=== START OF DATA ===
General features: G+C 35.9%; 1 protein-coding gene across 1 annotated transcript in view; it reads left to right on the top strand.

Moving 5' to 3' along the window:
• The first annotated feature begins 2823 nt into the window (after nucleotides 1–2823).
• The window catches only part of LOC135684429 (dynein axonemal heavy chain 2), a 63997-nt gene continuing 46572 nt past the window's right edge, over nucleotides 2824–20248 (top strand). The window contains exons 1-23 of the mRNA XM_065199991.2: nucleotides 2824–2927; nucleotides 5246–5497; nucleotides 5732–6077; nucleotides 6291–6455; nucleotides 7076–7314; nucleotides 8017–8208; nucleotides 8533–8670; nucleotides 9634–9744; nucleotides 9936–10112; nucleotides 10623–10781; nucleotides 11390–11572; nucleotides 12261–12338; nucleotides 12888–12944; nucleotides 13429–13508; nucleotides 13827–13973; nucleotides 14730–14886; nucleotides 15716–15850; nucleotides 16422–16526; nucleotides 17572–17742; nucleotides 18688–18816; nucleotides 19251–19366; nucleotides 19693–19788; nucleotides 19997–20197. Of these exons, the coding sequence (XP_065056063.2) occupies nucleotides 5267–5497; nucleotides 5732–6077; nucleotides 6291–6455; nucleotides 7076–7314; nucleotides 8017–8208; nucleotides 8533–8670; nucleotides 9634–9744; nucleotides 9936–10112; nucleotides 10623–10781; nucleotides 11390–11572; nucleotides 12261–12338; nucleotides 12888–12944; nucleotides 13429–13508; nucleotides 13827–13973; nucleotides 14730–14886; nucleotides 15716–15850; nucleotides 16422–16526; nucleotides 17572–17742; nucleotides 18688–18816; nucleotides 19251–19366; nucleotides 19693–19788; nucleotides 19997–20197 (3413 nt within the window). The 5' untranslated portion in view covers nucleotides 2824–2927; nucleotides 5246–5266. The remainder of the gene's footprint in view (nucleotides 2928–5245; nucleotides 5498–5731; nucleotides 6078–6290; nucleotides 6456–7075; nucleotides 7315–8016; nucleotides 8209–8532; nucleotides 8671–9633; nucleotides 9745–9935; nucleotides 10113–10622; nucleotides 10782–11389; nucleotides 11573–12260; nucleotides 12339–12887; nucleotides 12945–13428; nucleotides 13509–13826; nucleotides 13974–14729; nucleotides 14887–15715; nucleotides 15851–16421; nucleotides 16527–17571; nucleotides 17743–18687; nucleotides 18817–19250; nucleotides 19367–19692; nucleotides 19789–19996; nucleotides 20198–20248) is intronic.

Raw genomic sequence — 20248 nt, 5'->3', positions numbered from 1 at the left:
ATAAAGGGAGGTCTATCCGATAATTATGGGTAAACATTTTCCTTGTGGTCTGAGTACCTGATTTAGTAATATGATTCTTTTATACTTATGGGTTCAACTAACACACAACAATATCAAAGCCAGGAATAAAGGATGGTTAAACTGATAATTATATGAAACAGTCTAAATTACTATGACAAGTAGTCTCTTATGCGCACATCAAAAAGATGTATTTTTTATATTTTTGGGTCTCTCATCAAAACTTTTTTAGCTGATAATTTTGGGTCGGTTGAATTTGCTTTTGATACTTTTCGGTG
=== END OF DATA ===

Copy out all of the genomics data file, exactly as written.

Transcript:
General features: G+C 35.9%; 1 protein-coding gene across 1 annotated transcript in view; it reads left to right on the top strand.

Moving 5' to 3' along the window:
• The first annotated feature begins 2823 nt into the window (after nucleotides 1–2823).
• The window catches only part of LOC135684429 (dynein axonemal heavy chain 2), a 63997-nt gene continuing 46572 nt past the window's right edge, over nucleotides 2824–20248 (top strand). The window contains exons 1-23 of the mRNA XM_065199991.2: nucleotides 2824–2927; nucleotides 5246–5497; nucleotides 5732–6077; nucleotides 6291–6455; nucleotides 7076–7314; nucleotides 8017–8208; nucleotides 8533–8670; nucleotides 9634–9744; nucleotides 9936–10112; nucleotides 10623–10781; nucleotides 11390–11572; nucleotides 12261–12338; nucleotides 12888–12944; nucleotides 13429–13508; nucleotides 13827–13973; nucleotides 14730–14886; nucleotides 15716–15850; nucleotides 16422–16526; nucleotides 17572–17742; nucleotides 18688–18816; nucleotides 19251–19366; nucleotides 19693–19788; nucleotides 19997–20197. Of these exons, the coding sequence (XP_065056063.2) occupies nucleotides 5267–5497; nucleotides 5732–6077; nucleotides 6291–6455; nucleotides 7076–7314; nucleotides 8017–8208; nucleotides 8533–8670; nucleotides 9634–9744; nucleotides 9936–10112; nucleotides 10623–10781; nucleotides 11390–11572; nucleotides 12261–12338; nucleotides 12888–12944; nucleotides 13429–13508; nucleotides 13827–13973; nucleotides 14730–14886; nucleotides 15716–15850; nucleotides 16422–16526; nucleotides 17572–17742; nucleotides 18688–18816; nucleotides 19251–19366; nucleotides 19693–19788; nucleotides 19997–20197 (3413 nt within the window). The 5' untranslated portion in view covers nucleotides 2824–2927; nucleotides 5246–5266. The remainder of the gene's footprint in view (nucleotides 2928–5245; nucleotides 5498–5731; nucleotides 6078–6290; nucleotides 6456–7075; nucleotides 7315–8016; nucleotides 8209–8532; nucleotides 8671–9633; nucleotides 9745–9935; nucleotides 10113–10622; nucleotides 10782–11389; nucleotides 11573–12260; nucleotides 12339–12887; nucleotides 12945–13428; nucleotides 13509–13826; nucleotides 13974–14729; nucleotides 14887–15715; nucleotides 15851–16421; nucleotides 16527–17571; nucleotides 17743–18687; nucleotides 18817–19250; nucleotides 19367–19692; nucleotides 19789–19996; nucleotides 20198–20248) is intronic.

Raw genomic sequence — 20248 nt, 5'->3', positions numbered from 1 at the left:
ATAAAGGGAGGTCTATCCGATAATTATGGGTAAACATTTTCCTTGTGGTCTGAGTACCTGATTTAGTAATATGATTCTTTTATACTTATGGGTTCAACTAACACACAACAATATCAAAGCCAGGAATAAAGGATGGTTAAACTGATAATTATATGAAACAGTCTAAATTACTATGACAAGTAGTCTCTTATGCGCACATCAAAAAGATGTATTTTTTATATTTTTGGGTCTCTCATCAAAACTTTTTTAGCTGATAATTTTGGGTCGGTTGAATTTGCTTTTGATACTTTTCGGTG